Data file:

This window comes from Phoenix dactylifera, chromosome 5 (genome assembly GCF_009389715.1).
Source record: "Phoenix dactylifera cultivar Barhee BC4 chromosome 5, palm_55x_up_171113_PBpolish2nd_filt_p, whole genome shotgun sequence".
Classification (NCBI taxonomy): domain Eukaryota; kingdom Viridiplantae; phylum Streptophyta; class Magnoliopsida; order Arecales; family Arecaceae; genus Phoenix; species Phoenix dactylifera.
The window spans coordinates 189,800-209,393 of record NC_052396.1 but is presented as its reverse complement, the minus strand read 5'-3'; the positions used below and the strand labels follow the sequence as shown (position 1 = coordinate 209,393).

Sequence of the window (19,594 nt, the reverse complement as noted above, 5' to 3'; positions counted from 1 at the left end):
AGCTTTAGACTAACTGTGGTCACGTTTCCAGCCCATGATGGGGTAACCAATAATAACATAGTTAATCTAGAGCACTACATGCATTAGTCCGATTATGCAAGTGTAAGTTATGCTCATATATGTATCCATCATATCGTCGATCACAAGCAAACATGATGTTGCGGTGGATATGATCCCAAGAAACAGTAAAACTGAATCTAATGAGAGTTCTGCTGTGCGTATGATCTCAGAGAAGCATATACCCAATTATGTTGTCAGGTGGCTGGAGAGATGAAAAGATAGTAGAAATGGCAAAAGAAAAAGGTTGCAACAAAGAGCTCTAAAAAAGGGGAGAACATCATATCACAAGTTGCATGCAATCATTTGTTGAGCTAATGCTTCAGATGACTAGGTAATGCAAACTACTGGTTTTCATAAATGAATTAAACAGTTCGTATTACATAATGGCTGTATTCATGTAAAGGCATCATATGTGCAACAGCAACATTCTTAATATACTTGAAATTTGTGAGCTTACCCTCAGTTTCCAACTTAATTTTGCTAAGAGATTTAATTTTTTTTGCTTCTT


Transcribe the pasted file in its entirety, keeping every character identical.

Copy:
This window comes from Phoenix dactylifera, chromosome 5 (genome assembly GCF_009389715.1).
Source record: "Phoenix dactylifera cultivar Barhee BC4 chromosome 5, palm_55x_up_171113_PBpolish2nd_filt_p, whole genome shotgun sequence".
Classification (NCBI taxonomy): domain Eukaryota; kingdom Viridiplantae; phylum Streptophyta; class Magnoliopsida; order Arecales; family Arecaceae; genus Phoenix; species Phoenix dactylifera.
The window spans coordinates 189,800-209,393 of record NC_052396.1 but is presented as its reverse complement, the minus strand read 5'-3'; the positions used below and the strand labels follow the sequence as shown (position 1 = coordinate 209,393).

Sequence of the window (19,594 nt, the reverse complement as noted above, 5' to 3'; positions counted from 1 at the left end):
AGCTTTAGACTAACTGTGGTCACGTTTCCAGCCCATGATGGGGTAACCAATAATAACATAGTTAATCTAGAGCACTACATGCATTAGTCCGATTATGCAAGTGTAAGTTATGCTCATATATGTATCCATCATATCGTCGATCACAAGCAAACATGATGTTGCGGTGGATATGATCCCAAGAAACAGTAAAACTGAATCTAATGAGAGTTCTGCTGTGCGTATGATCTCAGAGAAGCATATACCCAATTATGTTGTCAGGTGGCTGGAGAGATGAAAAGATAGTAGAAATGGCAAAAGAAAAAGGTTGCAACAAAGAGCTCTAAAAAAGGGGAGAACATCATATCACAAGTTGCATGCAATCATTTGTTGAGCTAATGCTTCAGATGACTAGGTAATGCAAACTACTGGTTTTCATAAATGAATTAAACAGTTCGTATTACATAATGGCTGTATTCATGTAAAGGCATCATATGTGCAACAGCAACATTCTTAATATACTTGAAATTTGTGAGCTTACCCTCAGTTTCCAACTTAATTTTGCTAAGAGATTTAATTTTTTTTGCTTCTT